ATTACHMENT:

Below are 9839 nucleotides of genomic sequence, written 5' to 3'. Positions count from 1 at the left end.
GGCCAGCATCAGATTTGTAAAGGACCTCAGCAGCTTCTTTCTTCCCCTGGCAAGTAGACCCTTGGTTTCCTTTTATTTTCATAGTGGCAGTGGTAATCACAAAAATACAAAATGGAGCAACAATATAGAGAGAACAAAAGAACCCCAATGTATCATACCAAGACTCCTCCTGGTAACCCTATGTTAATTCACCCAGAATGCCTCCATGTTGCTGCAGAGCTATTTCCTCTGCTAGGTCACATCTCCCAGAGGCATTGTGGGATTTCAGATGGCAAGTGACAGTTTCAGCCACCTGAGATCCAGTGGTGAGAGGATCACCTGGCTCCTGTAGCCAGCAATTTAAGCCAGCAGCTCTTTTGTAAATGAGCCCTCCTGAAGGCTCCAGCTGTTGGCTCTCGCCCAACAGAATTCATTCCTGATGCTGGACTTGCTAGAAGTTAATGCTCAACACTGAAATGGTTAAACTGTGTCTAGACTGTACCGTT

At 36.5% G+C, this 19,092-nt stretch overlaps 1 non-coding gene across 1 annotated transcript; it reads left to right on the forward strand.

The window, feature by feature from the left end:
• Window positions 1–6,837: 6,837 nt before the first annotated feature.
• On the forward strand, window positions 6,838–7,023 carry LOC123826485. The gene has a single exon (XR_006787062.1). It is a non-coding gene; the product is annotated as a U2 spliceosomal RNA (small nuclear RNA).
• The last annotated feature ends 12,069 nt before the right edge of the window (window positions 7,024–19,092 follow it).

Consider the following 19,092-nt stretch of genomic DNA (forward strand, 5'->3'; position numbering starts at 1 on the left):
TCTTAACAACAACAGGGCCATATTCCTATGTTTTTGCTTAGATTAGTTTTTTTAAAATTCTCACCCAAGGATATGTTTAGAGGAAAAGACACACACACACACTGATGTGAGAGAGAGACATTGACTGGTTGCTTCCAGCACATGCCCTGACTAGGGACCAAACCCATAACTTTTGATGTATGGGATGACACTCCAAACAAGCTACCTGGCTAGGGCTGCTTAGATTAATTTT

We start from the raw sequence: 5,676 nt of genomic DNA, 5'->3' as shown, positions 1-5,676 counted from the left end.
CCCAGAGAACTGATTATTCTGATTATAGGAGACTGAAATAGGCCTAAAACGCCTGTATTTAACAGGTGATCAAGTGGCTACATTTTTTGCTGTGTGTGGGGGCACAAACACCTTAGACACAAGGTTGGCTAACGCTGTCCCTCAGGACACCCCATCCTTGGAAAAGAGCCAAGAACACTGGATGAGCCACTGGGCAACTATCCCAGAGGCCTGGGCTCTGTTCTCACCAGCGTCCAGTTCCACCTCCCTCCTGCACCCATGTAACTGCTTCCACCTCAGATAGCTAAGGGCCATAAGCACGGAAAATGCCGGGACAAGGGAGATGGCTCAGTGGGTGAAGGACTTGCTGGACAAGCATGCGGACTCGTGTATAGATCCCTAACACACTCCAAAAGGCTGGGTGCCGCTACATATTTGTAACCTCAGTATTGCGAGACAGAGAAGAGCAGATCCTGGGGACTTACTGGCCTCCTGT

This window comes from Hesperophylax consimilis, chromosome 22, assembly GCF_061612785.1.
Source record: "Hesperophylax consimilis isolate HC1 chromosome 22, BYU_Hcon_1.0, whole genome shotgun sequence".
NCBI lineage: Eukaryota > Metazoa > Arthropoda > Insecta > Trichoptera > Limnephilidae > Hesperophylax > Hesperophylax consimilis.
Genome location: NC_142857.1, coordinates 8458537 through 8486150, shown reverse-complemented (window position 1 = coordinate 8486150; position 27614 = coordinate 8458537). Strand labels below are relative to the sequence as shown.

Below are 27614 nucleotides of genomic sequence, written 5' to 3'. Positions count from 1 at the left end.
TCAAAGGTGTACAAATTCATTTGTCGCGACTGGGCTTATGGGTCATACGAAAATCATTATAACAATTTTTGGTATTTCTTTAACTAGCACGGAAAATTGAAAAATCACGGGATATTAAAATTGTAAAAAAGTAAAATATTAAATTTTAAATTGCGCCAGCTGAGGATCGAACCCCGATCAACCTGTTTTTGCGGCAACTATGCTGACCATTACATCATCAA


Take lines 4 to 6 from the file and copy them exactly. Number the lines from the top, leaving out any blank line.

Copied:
The window, feature by feature from the left end:
• Window positions 1–6,837: 6,837 nt before the first annotated feature.
• On the forward strand, window positions 6,838–7,023 carry LOC123826485. The gene has a single exon (XR_006787062.1). It is a non-coding gene; the product is annotated as a U2 spliceosomal RNA (small nuclear RNA).